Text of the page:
Refrigerant R142b


1-Chloro-1,1-difluoroethane (HCFC-142b, also known by trade names including Freon-142b) is a hydrochlorofluorocarbon (HCFC) with the chemical formula CH3CClF2. Other names Freon 142b; R-142b; HCFC-142b; Chlorodifluoroethane. It is primarily used as a refrigerant.[2]

For the most part, concentrations of HCFCs in the atmosphere match the emission rates that are reported by industries. The exception to this is HCFC-142b which has a higher concentration than the emission rates suggest it should.[3] The Montreal Protocol calls for an end to the production of chlorofluorocarbons (CFCs) and hydrochlorofluorocarbons(HCFCs) to mitigate the destruction of the stratospheric ozone layer.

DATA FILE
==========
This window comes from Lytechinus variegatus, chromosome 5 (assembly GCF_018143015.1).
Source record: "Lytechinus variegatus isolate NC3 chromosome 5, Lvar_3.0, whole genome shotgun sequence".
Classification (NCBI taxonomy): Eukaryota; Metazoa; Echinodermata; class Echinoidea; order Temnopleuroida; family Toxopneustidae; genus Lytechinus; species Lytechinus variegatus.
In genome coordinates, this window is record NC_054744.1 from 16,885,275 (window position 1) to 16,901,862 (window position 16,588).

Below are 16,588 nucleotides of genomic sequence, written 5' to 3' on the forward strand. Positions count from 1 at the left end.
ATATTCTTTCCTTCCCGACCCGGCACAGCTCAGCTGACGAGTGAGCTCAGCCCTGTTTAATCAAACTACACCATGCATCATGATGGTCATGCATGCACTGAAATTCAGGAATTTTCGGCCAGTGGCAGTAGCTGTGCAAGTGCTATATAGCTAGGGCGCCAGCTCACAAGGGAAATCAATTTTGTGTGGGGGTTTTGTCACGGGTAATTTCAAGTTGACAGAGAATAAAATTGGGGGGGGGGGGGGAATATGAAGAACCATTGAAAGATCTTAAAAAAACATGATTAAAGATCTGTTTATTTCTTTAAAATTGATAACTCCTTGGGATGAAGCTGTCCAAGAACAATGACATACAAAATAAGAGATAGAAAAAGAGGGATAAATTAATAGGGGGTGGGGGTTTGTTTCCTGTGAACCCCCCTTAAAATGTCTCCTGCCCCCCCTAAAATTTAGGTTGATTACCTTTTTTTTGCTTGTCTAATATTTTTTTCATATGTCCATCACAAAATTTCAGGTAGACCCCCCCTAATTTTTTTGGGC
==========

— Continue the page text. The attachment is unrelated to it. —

HCFC-142b is used as a blowing agent for foam plastics production, as a refrigerant, and as feedstock to make polyvinylidene fluoride (PVDF).[4] It was mainly used to replace the CFCs that had been initially banned by the Montreal Protocol, but now HCFCs are also banned due to their ozone-depletion ability. The EPA states that CFCs and HCFCs can now only be used in processes that result in the transformation or destruction of the HCFCs, such as using HCFC-142b as feedstock to make PVDF.[5] They can also be used in equipment that was manufactured before January 1, 2010. The point of these new regulations is to phase-out HCFCs in much the same way that CFCs were phased out.

Handling & Storage

R142b refrigerant cylinder is a pressurized container, which should be stored away from fire, heat source, avoid direct sunshine, and usually stored in a cool, dry and ventilated warehouse. When handling, it should be lightly loaded and unloaded to prevent damage to cylinders and valve accessories.

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